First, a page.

A quarter of Brits let relatives manage their finances
A quarter of a sample of 2,000 over-45s have access to a relative’s bank account who isn’t their spouse.
Of these, almost a tenth had a formal joint account with a relative and a fifth had access to a relative’s bank card or online accounts.
However, probate provider the Co-op, which carried out the research, said these informal arrangements often cause significant problems after death.
“The worst of the problems, and sadly one of the most regular, is where financial abuse is alleged to have taken place. This can add months, if not years, to the length of the probate process,” said Gavin Holt, head of probate at the Co-op.
“It’s concerning that so many people are ignoring, or perhaps are not aware of, the benefits of lasting powers of attorney.”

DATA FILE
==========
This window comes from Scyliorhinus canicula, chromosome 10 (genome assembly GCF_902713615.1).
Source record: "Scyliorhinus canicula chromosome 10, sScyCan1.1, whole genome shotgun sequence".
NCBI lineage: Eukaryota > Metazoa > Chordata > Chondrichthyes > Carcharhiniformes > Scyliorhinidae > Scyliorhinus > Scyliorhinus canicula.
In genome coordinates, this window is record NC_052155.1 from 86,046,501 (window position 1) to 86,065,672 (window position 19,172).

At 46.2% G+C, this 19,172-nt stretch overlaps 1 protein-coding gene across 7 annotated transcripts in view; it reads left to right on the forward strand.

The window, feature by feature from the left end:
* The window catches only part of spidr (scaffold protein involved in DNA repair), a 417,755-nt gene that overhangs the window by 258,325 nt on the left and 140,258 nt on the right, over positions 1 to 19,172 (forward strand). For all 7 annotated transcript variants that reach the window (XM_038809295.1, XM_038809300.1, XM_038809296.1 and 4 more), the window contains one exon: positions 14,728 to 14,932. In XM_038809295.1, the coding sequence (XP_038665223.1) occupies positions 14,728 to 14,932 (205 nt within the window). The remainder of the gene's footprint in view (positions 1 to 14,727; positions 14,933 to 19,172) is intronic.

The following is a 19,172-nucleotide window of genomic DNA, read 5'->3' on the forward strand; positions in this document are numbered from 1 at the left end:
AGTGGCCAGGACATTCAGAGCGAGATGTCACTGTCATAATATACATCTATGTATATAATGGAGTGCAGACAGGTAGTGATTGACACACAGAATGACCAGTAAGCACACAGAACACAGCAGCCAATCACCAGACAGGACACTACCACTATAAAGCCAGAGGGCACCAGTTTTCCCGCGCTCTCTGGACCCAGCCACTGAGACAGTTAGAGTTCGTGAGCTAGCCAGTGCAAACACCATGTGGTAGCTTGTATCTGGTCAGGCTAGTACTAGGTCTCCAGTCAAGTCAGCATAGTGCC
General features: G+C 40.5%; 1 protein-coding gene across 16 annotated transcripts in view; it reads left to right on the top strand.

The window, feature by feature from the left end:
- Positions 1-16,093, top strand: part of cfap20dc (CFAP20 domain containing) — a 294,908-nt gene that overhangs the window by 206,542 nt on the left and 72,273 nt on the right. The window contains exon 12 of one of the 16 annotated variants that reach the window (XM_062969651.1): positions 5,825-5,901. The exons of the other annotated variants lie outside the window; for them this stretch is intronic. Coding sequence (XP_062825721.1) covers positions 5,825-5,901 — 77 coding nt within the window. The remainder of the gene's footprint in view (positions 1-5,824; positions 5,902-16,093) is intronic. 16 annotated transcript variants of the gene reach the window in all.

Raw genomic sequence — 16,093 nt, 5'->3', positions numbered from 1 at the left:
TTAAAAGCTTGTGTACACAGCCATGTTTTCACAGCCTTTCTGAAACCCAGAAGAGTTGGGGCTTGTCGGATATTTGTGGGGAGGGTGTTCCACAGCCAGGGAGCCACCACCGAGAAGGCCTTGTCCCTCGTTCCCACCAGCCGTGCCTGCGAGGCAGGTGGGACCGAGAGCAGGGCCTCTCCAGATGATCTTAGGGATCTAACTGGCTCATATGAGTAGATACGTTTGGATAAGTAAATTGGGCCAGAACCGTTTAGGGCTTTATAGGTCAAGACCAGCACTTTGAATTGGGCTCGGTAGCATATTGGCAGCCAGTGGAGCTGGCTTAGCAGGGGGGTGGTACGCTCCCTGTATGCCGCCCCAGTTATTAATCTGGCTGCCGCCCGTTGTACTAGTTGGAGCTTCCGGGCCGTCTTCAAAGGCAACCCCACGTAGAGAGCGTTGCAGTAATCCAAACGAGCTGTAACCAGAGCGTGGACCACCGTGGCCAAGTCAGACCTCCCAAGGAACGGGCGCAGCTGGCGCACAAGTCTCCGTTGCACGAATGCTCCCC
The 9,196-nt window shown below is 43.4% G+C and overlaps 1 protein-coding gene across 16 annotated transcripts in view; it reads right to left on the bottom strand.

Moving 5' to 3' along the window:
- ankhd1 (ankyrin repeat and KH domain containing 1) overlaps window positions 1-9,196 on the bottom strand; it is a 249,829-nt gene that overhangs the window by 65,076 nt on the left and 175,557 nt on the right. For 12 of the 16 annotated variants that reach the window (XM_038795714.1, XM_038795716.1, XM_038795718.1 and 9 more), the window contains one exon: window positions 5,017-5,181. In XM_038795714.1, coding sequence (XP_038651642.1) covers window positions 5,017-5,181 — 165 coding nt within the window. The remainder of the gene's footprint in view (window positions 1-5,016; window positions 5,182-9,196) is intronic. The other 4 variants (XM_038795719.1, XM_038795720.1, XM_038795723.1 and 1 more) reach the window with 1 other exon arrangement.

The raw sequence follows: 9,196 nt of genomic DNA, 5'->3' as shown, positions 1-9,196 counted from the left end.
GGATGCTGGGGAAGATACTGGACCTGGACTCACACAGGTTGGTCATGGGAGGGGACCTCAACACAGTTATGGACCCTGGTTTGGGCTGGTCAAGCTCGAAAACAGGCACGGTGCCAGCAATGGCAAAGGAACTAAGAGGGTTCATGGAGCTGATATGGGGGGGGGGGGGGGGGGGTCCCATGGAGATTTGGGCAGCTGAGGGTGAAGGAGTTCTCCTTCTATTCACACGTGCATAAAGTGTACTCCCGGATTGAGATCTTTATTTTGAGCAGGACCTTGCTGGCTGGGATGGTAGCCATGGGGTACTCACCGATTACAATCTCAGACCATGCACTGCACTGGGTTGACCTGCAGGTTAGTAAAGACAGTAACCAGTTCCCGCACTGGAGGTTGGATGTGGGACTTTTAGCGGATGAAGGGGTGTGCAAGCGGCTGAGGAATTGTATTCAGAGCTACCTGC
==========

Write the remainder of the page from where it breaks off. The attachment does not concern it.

A lasting power of attorney is a legal document which allows trusted individuals to make decisions about your finances and your personal welfare if you become unable to make the decisions yourself.
(For more on why a lasting power of attorney matters, click here.)
The research shows a third of people had access to a parent’s bank account and a fifth to a sibling’s account. A tenth were able to access an aunt or uncle’s accounts, while a further tenth were able to access the account of a grandparent.
The main reasons for providing access to their money was to allow them to pay for groceries and luxuries such as holidays – things, that an appointed attorney could do legally and securely.
Over a tenth admitted that they’d worry about a relative borrowing money if they were short themselves and a further 5% said they had suspicions that their relative may have previously taken money.